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NIU faculty, Rockford high school teachers join to improve students’ reading, language skills

August 3, 2011
Twelve NIU faculty members and doctoral students worked with 236 Rockford high school teachers in a two-week intensive seminar this summer to improve students' literacy skills.

Twelve NIU faculty members and doctoral students worked with 236 Rockford high school teachers in a two-week intensive seminar this summer to improve students' literacy skills.

When they return to the classroom this month, Rockford high school teachers will be better equipped to improve their students’ literacy skills thanks to a team of NIU faculty members and doctoral students.

That team – 12 members in all – worked with 236 high school teachers in a two-week intensive seminar this summer. The faculty members showed the Rockford teachers additional teaching methods to strengthen reading and language skills in every class and every subject.

“We learned how to break paradigms,” said Janet Green, an administrator for Rockford Public School District 205. “We learned that reading doesn’t just take place in reading classes. Teachers who lead shop classes or auto mechanics classes can also take steps to help their students improve their reading skills.”

Ultimately, as many as 9,000 students who attend Rockford’s four high schools – Jefferson, Guilford, East and Auburn – will benefit from the seminar and strengthen their reading and language arts skills before graduation and in college.

“These teachers are on the front lines,” said Portia Downey, partnership coordinator in the NIU College of Education’s Office of Partnerships and the seminar’s director. “It’s important they have the latest tools and know the latest methods for their students.”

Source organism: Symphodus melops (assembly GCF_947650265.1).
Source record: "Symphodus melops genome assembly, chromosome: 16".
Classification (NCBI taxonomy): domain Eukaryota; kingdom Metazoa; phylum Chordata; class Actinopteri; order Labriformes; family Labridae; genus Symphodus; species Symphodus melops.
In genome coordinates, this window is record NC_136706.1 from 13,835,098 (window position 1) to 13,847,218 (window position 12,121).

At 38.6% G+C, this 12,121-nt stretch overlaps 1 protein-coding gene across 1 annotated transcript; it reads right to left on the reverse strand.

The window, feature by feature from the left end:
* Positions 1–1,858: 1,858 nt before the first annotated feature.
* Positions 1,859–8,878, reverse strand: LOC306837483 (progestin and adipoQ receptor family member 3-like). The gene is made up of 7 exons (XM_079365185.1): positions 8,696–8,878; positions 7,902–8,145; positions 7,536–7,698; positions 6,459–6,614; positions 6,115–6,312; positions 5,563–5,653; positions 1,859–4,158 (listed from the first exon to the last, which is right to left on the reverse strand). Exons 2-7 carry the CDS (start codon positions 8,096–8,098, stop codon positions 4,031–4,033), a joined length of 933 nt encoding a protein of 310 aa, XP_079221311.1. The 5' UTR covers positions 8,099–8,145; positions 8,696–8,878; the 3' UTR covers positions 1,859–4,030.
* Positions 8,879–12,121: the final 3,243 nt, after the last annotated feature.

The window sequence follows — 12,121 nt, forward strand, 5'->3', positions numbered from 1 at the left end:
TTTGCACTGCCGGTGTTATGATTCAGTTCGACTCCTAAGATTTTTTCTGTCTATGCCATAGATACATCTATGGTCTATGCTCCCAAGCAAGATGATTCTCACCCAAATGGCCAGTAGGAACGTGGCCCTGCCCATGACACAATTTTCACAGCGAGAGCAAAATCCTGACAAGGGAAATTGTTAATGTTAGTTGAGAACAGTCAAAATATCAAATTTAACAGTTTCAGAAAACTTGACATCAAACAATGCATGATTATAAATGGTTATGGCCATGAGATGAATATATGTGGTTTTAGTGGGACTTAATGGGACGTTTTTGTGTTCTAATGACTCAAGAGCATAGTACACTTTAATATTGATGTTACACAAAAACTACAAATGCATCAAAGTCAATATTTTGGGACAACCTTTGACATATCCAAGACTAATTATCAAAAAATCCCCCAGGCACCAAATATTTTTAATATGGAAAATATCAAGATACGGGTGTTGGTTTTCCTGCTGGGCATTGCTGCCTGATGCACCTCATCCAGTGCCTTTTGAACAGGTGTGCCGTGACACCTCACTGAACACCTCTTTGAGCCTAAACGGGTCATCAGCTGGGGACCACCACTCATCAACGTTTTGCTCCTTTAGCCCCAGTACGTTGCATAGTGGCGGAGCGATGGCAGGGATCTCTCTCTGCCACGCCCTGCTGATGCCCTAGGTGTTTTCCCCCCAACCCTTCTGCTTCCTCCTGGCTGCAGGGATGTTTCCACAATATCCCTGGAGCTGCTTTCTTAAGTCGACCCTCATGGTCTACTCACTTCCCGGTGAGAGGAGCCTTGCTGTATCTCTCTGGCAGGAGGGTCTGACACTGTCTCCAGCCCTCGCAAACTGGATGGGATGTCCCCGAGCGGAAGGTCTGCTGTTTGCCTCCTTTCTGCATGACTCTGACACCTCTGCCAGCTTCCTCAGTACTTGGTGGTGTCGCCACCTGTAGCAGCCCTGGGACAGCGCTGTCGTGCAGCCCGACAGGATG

Many graduates of Rockford high schools attend NIU, Downey said. Strong reading skills are crucial for success in college as well as in every career.

A $276,000 state, Promoting Achievement through Literacy Skills Across High School Curriculum, funded through the Illinois Board of Higher Education, Improving Teacher Quality State Grant program, paid for the seminar.

Past summer seminars have included teachers from different grade levels. This year’s seminar focused on the high school teachers and their students.

“The success of programs such as this would not be possible if NIU did not have strong partnerships with teachers and administrators in Rockford schools and other area districts,” Downey said. “We share one goal: to make sure students have every opportunity to succeed.”

The eight days the Rockford teachers and NIU faculty spent exchanging ideas on improving their students’ reading skills will resonate and ripple well into the school year, Green said.

“The information we learned in the seminar will touch every high school student in our district,” Green said. “It will help students build self confidence and use literacy and language skills in every setting of their education.”

by Gerard Dziuba